Treatment reduces residual inflammation in monkeys infected with HIV-equivalent virus

Residual inflammation is held as the main cause of morbidity and mortality unrelated to AIDS among patients under antiretroviral treatment


The new treatment could enhance these peoples lives by repairing their immune systems

Combining antiretroviral therapy with a protein known as Interleukin 21 (IL-21) provided promising results in monkeys infected with SIV, a virus equivalent to HIV in humans. This is the result of a research.published on Novembers edition of the Journal of Clinical Investigation.

According to the researchers, combining antiretroviral treatment with the protein, which is an immune stimulator, could repair several types of cells in the intestines immune system. The residual inflammation is considered the key cause of morbidity and mortality unrelated to AIDS among patients under antiretroviral treatment.

We found that IL-21 is effective reducing residual inflammation and enhances recovering Th17 and Th22 cells, which are critical for intestinal immunity, explains Dr. Mirko Paiardini, author of the research and assistant professor at Emory University School of Medicine, in Atlanta, Georgia.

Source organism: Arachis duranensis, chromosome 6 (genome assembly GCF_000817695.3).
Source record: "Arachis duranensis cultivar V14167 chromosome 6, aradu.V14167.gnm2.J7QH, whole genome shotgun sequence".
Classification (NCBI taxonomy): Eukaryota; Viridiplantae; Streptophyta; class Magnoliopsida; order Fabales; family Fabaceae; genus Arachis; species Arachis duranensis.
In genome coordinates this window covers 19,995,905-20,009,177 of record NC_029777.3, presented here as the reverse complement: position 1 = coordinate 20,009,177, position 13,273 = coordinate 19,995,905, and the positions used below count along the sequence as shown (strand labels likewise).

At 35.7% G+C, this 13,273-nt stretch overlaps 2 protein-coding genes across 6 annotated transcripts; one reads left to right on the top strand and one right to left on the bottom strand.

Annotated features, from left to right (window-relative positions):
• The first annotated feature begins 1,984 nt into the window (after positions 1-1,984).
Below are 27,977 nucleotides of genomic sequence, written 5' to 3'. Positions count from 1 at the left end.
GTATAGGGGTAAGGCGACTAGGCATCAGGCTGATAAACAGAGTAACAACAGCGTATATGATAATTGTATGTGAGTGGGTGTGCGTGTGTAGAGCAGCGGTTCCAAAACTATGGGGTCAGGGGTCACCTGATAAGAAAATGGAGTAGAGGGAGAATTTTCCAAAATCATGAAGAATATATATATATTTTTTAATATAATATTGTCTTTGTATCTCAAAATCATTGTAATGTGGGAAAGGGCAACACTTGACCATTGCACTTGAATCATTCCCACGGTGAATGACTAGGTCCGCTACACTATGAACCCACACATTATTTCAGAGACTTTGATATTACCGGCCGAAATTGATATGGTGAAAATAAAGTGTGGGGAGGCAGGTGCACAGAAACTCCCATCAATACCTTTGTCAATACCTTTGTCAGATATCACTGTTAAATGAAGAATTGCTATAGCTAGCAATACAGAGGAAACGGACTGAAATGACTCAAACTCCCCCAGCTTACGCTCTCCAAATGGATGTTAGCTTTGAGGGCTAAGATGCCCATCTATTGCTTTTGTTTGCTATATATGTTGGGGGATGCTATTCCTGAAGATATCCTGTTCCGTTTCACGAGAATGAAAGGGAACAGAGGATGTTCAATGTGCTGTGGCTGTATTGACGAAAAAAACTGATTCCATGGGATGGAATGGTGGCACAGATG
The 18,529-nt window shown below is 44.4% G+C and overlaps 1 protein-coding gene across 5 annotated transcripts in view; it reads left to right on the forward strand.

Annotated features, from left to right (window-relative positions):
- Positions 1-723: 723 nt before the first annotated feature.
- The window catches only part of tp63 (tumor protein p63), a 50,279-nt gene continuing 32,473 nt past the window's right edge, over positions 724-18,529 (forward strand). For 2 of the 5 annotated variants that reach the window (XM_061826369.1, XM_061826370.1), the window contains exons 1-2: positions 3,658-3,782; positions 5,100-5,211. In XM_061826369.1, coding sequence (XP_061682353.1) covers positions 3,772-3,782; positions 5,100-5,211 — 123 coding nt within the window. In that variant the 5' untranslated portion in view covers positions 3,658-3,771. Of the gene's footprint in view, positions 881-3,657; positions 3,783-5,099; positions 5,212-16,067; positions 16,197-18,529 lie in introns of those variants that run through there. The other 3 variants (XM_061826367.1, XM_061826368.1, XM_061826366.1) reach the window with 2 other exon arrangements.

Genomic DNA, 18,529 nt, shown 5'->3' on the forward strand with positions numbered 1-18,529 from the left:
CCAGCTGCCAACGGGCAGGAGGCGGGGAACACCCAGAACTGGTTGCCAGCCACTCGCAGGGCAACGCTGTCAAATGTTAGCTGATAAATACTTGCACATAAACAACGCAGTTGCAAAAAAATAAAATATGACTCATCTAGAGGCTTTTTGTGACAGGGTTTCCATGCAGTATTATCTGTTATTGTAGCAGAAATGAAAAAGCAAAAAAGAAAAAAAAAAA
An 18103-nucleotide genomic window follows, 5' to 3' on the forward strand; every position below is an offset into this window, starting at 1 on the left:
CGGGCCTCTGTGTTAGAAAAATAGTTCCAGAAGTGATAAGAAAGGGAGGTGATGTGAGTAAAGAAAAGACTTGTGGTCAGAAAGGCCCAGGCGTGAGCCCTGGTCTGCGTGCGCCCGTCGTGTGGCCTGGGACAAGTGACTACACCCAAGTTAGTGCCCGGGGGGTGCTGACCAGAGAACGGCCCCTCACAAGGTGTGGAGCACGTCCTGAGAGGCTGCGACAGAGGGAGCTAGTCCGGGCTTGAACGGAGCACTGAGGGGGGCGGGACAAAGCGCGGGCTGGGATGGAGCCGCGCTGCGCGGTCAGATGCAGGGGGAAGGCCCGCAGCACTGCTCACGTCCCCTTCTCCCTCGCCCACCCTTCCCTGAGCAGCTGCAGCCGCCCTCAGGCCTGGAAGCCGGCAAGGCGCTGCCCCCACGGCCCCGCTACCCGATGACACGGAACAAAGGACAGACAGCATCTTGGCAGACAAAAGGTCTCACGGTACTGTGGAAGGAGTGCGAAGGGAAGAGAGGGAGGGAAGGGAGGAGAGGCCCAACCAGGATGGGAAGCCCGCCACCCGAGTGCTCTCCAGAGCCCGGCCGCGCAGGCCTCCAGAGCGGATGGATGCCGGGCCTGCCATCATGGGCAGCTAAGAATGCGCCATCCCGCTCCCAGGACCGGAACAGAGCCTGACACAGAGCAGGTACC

The antiretroviral drugs help patients suppress the HIV virus infection for many years. However, other health issues take place in the body of patients under this treatment, which is very aggressive to the body. The new treatment could enhance these people lives by repairing their immune systems.

Other important result, according to Dr. Paiardini, were the beneficial effects found with IL-21 treatment after interrupting antiretroviral treatment. Animals treated with IL-21 showed lower levels of immune activation up to 8 months after ART interruption (last point of the study), said the scientist.

IL-21 has never been tested in HIV-infected people – only in patients with skin and kidney cancer. Our research provides a rational base for additional pre-clinical studies on IL-21, as part of a combination strategy that aims to limit the size of the latent viral reservoir, contributing to remission or functional cure, clarified Dr. Paiardini.…